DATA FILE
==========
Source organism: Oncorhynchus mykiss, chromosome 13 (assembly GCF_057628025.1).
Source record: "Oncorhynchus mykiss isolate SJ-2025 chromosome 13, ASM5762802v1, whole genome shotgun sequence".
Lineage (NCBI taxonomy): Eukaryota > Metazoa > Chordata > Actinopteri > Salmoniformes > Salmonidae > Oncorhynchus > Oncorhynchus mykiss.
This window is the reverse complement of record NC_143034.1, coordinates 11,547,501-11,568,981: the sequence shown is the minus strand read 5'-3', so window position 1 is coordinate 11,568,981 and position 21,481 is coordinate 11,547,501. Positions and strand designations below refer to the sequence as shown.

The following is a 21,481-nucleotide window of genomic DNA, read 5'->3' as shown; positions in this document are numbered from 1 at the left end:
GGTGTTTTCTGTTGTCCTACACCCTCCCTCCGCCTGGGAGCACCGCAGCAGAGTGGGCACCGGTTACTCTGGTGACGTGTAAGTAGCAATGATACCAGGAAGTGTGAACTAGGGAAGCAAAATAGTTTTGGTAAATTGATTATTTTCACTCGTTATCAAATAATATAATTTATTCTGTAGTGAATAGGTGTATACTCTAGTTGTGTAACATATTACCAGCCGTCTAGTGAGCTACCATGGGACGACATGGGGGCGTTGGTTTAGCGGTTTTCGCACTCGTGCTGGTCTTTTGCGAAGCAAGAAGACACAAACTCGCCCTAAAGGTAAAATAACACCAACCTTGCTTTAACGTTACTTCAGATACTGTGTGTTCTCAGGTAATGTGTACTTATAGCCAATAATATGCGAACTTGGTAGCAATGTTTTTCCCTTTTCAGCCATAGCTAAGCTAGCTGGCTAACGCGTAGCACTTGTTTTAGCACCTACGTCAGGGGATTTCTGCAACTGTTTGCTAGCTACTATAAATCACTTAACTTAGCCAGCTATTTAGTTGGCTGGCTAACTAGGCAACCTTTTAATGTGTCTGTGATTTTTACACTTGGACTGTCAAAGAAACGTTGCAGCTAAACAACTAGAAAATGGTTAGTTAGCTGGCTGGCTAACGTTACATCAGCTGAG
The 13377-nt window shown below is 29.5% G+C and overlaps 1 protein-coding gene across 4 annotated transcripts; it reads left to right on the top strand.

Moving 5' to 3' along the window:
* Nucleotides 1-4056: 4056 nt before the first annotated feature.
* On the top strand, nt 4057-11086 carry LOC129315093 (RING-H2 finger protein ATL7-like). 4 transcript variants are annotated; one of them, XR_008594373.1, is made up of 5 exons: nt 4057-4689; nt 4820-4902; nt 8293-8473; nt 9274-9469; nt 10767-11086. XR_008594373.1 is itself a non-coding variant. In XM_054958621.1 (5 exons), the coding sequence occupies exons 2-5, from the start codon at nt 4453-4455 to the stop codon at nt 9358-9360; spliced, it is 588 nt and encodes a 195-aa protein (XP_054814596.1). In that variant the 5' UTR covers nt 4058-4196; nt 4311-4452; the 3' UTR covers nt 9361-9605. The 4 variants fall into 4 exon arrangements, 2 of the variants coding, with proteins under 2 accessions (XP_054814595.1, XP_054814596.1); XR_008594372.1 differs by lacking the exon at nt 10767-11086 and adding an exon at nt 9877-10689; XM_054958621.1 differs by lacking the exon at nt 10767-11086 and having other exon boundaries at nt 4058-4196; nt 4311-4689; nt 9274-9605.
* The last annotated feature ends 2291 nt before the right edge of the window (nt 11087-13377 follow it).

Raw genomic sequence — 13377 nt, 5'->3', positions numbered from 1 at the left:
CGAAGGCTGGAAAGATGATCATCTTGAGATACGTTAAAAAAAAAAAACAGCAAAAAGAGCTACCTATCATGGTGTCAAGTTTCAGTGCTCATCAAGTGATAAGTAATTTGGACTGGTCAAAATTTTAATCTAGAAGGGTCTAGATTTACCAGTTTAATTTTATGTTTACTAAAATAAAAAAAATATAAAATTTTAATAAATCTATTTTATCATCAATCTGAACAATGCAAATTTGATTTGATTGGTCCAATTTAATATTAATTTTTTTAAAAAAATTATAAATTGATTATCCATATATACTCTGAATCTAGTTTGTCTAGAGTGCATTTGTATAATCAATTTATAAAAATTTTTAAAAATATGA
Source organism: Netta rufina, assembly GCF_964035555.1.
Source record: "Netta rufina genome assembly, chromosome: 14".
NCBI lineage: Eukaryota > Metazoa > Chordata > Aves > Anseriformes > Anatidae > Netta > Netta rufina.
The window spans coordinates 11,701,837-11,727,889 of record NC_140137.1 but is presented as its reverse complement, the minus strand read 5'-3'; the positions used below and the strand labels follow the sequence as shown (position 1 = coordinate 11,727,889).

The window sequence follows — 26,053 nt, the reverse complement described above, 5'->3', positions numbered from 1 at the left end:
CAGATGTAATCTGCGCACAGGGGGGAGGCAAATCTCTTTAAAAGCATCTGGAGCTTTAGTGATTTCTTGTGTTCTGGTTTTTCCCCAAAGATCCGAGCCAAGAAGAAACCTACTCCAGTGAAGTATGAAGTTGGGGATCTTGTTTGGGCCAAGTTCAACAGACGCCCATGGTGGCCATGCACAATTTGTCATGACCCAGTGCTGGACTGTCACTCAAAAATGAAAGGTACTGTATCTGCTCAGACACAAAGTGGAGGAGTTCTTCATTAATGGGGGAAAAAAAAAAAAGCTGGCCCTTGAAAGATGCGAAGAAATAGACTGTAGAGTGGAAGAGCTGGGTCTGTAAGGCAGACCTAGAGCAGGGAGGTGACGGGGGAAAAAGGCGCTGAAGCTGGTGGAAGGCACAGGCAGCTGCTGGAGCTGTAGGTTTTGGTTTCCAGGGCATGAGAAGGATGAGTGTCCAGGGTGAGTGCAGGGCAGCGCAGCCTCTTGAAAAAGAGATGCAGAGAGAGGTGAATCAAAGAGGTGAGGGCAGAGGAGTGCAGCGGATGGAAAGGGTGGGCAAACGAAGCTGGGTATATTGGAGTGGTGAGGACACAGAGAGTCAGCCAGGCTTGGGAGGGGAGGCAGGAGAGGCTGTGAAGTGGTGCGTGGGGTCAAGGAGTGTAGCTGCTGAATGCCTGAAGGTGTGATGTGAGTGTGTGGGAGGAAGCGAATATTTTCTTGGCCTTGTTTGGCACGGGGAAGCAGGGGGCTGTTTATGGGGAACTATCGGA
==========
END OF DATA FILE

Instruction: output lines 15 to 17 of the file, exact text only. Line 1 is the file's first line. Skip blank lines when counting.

Source record: "Netta rufina genome assembly, chromosome: 14".
NCBI lineage: Eukaryota > Metazoa > Chordata > Aves > Anseriformes > Anatidae > Netta > Netta rufina.
The window spans coordinates 11,701,837-11,727,889 of record NC_140137.1 but is presented as its reverse complement, the minus strand read 5'-3'; the positions used below and the strand labels follow the sequence as shown (position 1 = coordinate 11,727,889).